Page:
Also endangered are our historic commitments to providing citizens with truthful information, treating dissenting voices and beliefs with respect, state and local autonomy and fiscal responsibility.

    At the same time, our political leaders have declared independence from the restraints of international organizations and have disavowed long-standing global agreements — including agreements on nuclear arms, control of biological weapons and the international system of justice.

    20 Amazing Facts About US voting

    From Falala in the Crooks and Liars comments:
    Via Suburban Guerilla:

    20 Amazing Facts About
    Voting in the USA

    Did you know....
    1. 80% of all votes in America are counted by only two companies: Diebold and ES&S. evo...2804landes.html

    2. There is no federal agency with regulatory authority or oversight of the U.S. voting machine industry. 04.htm evo...2804landes.html

    3. The vice-president of Diebold and the president of ES&S are brothers.

    http:// evo...2804landes.html

    4. The chairman and CEO of Diebold is a major Bush campaign organizer and donor who wrote in 2003 that he was "committed to helping Ohio deliver its electoral votes to the president next year." 2...ain632436.shtml S=1647886

    5. Republican Senator Chuck Hagel used to be chairman of ES&S. He became Senator based on votes counted by ES&S machines. 03_200.html evo...04fitrakis.html

    6. Republican Senator Chuck Hagel, long-connected with the Bush family, was recently caught lying about his ownership of ES&S by the Senate Ethics Committee. hagel.aspx 000896.php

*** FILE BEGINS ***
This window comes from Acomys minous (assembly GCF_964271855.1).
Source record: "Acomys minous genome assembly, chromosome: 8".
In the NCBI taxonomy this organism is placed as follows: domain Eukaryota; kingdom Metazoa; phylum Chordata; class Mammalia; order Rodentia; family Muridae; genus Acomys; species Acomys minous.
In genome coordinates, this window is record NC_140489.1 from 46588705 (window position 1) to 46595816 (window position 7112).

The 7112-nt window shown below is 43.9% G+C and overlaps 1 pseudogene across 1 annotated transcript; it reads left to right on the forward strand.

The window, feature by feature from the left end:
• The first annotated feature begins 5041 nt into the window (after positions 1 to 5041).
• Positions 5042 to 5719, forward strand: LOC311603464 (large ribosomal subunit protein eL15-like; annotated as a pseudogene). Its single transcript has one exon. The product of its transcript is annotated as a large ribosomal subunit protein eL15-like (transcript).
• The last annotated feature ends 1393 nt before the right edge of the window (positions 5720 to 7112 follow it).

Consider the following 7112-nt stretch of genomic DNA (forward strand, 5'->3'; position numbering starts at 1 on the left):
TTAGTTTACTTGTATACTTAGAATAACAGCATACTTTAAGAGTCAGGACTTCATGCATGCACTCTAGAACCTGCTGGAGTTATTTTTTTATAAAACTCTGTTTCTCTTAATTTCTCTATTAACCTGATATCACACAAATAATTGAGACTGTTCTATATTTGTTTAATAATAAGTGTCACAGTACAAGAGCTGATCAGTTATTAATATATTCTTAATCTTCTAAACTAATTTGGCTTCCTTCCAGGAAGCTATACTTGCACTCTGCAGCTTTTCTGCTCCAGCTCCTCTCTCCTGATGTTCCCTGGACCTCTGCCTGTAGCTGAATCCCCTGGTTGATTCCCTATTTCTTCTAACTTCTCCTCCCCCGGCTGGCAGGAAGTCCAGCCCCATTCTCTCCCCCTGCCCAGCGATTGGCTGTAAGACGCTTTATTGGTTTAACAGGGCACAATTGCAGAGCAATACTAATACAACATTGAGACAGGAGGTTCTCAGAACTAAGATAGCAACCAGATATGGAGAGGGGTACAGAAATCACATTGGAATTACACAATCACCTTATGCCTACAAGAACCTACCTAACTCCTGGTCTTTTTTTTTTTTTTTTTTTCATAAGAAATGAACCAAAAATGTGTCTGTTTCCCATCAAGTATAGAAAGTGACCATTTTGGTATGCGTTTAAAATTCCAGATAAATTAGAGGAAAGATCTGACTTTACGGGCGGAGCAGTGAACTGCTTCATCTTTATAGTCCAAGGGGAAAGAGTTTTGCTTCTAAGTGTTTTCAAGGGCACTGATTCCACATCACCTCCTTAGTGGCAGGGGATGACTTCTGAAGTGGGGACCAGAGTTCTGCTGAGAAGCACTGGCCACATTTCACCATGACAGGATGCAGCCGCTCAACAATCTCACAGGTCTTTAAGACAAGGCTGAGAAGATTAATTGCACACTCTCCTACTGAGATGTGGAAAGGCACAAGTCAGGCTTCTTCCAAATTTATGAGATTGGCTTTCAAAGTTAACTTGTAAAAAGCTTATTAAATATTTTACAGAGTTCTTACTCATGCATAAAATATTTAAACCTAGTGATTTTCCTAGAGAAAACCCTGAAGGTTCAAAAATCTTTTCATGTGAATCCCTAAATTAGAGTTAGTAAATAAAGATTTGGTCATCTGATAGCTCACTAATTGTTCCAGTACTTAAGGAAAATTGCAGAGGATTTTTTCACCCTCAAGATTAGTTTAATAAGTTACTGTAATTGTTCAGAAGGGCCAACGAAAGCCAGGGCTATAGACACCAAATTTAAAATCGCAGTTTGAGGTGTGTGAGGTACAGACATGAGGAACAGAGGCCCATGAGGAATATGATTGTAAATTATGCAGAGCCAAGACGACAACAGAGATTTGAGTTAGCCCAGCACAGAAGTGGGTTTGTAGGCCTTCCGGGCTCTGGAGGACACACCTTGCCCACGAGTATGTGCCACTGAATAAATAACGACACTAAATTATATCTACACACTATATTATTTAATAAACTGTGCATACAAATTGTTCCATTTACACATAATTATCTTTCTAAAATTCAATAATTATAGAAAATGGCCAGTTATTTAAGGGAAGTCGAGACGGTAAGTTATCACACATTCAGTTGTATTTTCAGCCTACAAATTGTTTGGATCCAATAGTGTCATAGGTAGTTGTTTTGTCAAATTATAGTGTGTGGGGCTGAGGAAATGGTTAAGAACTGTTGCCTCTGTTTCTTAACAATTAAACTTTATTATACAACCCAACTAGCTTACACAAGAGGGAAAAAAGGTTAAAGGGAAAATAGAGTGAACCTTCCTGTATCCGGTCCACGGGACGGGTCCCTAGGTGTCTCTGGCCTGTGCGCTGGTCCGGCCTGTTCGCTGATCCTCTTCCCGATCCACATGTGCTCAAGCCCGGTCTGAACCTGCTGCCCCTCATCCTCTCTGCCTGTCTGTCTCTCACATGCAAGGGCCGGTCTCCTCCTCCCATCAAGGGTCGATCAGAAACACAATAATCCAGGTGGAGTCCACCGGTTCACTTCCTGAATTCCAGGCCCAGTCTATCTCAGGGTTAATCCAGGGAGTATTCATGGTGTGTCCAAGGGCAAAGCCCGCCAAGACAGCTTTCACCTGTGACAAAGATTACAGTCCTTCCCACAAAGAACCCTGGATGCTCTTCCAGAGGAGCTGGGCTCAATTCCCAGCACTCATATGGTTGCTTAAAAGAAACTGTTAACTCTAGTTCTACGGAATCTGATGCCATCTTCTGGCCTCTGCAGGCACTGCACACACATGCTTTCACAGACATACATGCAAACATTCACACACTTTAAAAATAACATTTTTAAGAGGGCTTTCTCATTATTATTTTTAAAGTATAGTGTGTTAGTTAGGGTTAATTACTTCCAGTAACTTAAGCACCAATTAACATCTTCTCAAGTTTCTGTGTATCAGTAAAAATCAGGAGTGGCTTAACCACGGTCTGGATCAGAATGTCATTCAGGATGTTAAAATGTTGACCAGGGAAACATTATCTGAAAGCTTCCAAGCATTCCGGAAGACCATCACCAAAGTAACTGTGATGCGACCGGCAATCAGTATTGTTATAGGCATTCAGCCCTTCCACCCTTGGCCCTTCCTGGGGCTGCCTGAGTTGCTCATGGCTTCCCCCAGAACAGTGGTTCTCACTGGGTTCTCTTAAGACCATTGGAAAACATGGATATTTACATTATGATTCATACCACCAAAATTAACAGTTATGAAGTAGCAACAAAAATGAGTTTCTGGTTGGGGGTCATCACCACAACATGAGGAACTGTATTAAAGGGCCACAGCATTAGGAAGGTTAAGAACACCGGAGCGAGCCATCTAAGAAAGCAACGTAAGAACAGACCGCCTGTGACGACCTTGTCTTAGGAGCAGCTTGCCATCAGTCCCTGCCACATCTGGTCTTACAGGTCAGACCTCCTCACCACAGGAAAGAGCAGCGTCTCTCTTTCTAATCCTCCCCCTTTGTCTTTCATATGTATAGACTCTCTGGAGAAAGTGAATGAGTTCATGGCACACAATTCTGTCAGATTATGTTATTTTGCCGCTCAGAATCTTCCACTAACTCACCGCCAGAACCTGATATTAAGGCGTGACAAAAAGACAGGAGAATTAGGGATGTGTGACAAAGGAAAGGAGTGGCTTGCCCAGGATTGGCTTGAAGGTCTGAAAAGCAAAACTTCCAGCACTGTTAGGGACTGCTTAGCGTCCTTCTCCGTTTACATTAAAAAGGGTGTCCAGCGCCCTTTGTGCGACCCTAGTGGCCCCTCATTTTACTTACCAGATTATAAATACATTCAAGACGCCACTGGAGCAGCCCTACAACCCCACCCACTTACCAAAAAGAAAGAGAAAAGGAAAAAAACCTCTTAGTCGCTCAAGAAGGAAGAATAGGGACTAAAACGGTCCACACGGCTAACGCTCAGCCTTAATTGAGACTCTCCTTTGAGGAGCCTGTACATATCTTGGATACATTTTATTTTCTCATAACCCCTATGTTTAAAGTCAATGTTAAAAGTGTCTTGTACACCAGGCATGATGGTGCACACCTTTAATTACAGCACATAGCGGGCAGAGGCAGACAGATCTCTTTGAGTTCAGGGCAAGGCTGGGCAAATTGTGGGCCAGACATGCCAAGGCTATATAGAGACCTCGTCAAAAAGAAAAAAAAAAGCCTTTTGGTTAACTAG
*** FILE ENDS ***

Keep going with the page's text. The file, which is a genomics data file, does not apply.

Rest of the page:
7. Senator Chuck Hagel was on a short list of George W. Bush's vice-presidential candidates. b3689130.htm storie...ew_hagel27.html

    8. ES&S is the largest voting machine manufacturer in the U.S. and counts almost 60% of all U.S. votes. about.html evo...2804landes.html

    9. Diebold's new touch screen voting machines have no paper trail of any votes. In other words, there is no way to verify that the data coming out of the machine is the same as what was legitimately put in by voters. 05.htm pfindex.html

    10. Diebold also makes ATMs, checkout scanners, and ticket machines, all of which log each transaction and can generate a paper trail. 05.htm default.htm

    11. Diebold is based in Ohio. default.htm

    12. Diebold employed 5 convicted felons as consultants and developers to help write the central compiler computer code that counted 50% of the votes in 30 states. ...5,61640,00.html 301469.shtml